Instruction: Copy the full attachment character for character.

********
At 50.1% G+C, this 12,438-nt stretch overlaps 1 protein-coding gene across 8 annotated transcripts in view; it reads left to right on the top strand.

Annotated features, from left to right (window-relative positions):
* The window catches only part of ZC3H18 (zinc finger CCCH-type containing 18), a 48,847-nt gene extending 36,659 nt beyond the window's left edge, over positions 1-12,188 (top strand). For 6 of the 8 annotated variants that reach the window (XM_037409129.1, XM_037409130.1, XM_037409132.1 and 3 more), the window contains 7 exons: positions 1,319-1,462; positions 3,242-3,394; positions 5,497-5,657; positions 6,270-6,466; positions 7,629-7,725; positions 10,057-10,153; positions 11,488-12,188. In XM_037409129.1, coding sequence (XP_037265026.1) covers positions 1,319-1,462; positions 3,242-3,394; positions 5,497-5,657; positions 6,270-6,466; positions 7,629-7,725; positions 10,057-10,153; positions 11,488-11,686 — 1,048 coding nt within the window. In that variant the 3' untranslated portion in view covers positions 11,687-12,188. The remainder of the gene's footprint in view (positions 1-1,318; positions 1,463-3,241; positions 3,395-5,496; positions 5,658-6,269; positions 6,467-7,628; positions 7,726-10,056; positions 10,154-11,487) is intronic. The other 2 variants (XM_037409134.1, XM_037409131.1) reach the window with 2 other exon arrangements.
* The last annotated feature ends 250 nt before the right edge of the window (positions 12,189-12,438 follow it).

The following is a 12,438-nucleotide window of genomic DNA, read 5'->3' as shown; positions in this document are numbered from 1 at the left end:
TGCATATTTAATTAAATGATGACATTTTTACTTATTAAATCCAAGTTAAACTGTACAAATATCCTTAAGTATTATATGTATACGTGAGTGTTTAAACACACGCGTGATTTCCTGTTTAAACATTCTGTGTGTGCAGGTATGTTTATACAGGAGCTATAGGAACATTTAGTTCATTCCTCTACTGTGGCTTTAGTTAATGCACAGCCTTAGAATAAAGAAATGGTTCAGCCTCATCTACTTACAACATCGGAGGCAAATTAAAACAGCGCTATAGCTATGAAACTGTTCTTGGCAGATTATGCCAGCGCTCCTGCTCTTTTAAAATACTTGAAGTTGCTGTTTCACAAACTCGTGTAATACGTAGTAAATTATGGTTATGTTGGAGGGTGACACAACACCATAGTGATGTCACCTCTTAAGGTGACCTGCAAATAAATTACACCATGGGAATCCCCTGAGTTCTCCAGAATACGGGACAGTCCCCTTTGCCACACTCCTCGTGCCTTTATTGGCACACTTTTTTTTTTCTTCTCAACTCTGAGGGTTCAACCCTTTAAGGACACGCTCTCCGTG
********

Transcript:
At 50.1% G+C, this 12,438-nt stretch overlaps 1 protein-coding gene across 8 annotated transcripts in view; it reads left to right on the top strand.

Annotated features, from left to right (window-relative positions):
* The window catches only part of ZC3H18 (zinc finger CCCH-type containing 18), a 48,847-nt gene extending 36,659 nt beyond the window's left edge, over positions 1-12,188 (top strand). For 6 of the 8 annotated variants that reach the window (XM_037409129.1, XM_037409130.1, XM_037409132.1 and 3 more), the window contains 7 exons: positions 1,319-1,462; positions 3,242-3,394; positions 5,497-5,657; positions 6,270-6,466; positions 7,629-7,725; positions 10,057-10,153; positions 11,488-12,188. In XM_037409129.1, coding sequence (XP_037265026.1) covers positions 1,319-1,462; positions 3,242-3,394; positions 5,497-5,657; positions 6,270-6,466; positions 7,629-7,725; positions 10,057-10,153; positions 11,488-11,686 — 1,048 coding nt within the window. In that variant the 3' untranslated portion in view covers positions 11,687-12,188. The remainder of the gene's footprint in view (positions 1-1,318; positions 1,463-3,241; positions 3,395-5,496; positions 5,658-6,269; positions 6,467-7,628; positions 7,726-10,056; positions 10,154-11,487) is intronic. The other 2 variants (XM_037409134.1, XM_037409131.1) reach the window with 2 other exon arrangements.
* The last annotated feature ends 250 nt before the right edge of the window (positions 12,189-12,438 follow it).

The following is a 12,438-nucleotide window of genomic DNA, read 5'->3' as shown; positions in this document are numbered from 1 at the left end:
TGCATATTTAATTAAATGATGACATTTTTACTTATTAAATCCAAGTTAAACTGTACAAATATCCTTAAGTATTATATGTATACGTGAGTGTTTAAACACACGCGTGATTTCCTGTTTAAACATTCTGTGTGTGCAGGTATGTTTATACAGGAGCTATAGGAACATTTAGTTCATTCCTCTACTGTGGCTTTAGTTAATGCACAGCCTTAGAATAAAGAAATGGTTCAGCCTCATCTACTTACAACATCGGAGGCAAATTAAAACAGCGCTATAGCTATGAAACTGTTCTTGGCAGATTATGCCAGCGCTCCTGCTCTTTTAAAATACTTGAAGTTGCTGTTTCACAAACTCGTGTAATACGTAGTAAATTATGGTTATGTTGGAGGGTGACACAACACCATAGTGATGTCACCTCTTAAGGTGACCTGCAAATAAATTACACCATGGGAATCCCCTGAGTTCTCCAGAATACGGGACAGTCCCCTTTGCCACACTCCTCGTGCCTTTATTGGCACACTTTTTTTTTTCTTCTCAACTCTGAGGGTTCAACCCTTTAAGGACACGCTCTCCGTG